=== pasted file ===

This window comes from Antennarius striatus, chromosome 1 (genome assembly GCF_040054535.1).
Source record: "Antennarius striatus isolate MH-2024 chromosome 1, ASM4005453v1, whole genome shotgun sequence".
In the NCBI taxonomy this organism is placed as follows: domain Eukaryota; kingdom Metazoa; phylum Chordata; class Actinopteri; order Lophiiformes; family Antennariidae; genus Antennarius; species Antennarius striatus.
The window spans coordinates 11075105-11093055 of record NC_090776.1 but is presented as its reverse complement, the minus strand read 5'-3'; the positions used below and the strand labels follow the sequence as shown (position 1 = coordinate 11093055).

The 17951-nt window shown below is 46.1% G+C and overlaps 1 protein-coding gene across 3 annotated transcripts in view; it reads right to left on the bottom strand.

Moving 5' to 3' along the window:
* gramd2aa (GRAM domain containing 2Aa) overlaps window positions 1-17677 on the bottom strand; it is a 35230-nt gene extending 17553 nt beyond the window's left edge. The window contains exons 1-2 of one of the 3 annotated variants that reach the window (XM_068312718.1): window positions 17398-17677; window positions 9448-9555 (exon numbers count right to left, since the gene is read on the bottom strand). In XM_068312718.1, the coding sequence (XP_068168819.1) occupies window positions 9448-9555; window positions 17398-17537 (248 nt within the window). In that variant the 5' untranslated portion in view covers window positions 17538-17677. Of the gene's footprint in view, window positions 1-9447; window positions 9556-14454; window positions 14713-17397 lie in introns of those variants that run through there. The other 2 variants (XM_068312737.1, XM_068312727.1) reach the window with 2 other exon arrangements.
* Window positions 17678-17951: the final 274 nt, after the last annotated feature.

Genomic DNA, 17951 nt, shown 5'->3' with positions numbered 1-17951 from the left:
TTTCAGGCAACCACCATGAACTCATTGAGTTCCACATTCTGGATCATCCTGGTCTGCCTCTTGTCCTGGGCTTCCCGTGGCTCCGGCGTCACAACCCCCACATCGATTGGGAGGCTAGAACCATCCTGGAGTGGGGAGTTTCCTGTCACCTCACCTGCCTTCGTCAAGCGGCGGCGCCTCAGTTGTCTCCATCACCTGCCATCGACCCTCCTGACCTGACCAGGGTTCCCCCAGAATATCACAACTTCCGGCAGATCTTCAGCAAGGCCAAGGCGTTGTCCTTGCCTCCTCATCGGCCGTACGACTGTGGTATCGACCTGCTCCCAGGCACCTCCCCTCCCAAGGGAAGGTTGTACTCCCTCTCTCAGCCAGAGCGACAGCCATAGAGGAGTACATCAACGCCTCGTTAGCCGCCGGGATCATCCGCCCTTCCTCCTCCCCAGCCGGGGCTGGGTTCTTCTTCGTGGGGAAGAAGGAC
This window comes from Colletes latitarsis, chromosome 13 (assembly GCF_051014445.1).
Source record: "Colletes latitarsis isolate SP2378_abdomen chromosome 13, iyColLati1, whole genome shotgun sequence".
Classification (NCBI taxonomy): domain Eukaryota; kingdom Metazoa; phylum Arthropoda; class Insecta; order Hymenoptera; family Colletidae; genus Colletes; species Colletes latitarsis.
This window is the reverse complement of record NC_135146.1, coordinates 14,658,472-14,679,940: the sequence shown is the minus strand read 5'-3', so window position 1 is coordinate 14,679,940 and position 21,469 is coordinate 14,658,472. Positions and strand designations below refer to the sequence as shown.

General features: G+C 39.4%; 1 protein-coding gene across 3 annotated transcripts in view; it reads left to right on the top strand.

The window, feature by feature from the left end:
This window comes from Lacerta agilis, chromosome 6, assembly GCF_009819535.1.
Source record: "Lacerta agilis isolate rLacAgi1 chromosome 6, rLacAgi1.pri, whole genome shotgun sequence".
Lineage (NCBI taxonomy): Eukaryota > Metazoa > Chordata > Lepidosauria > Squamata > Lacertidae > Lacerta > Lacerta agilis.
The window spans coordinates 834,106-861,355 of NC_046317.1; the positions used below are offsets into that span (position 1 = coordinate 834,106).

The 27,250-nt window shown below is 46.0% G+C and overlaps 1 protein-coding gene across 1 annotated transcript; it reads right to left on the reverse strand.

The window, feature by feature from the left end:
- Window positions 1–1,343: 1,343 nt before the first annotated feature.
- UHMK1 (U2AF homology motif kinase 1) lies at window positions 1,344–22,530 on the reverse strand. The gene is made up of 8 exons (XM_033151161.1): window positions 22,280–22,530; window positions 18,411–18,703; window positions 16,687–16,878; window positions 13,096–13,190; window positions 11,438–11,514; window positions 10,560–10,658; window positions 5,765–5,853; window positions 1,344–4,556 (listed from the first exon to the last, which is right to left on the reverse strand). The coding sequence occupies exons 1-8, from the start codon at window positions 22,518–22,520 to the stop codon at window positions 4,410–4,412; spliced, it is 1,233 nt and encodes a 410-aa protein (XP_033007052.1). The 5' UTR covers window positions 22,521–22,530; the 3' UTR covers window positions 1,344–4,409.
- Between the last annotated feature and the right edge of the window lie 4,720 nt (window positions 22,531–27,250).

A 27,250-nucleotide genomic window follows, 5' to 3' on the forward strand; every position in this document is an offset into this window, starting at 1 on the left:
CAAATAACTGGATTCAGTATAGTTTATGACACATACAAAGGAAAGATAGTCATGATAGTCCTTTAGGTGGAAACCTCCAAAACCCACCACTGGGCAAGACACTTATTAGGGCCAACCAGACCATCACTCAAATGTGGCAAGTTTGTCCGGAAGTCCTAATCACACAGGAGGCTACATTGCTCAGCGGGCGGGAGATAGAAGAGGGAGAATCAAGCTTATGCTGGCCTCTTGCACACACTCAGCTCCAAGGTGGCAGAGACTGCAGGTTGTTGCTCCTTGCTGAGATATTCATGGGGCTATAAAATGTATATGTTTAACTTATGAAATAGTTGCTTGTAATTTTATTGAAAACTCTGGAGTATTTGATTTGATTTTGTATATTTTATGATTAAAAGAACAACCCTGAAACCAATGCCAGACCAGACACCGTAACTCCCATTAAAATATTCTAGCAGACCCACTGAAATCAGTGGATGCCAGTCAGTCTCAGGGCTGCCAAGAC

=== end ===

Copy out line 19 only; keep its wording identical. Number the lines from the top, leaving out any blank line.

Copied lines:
Lineage (NCBI taxonomy): Eukaryota > Metazoa > Chordata > Lepidosauria > Squamata > Lacertidae > Lacerta > Lacerta agilis.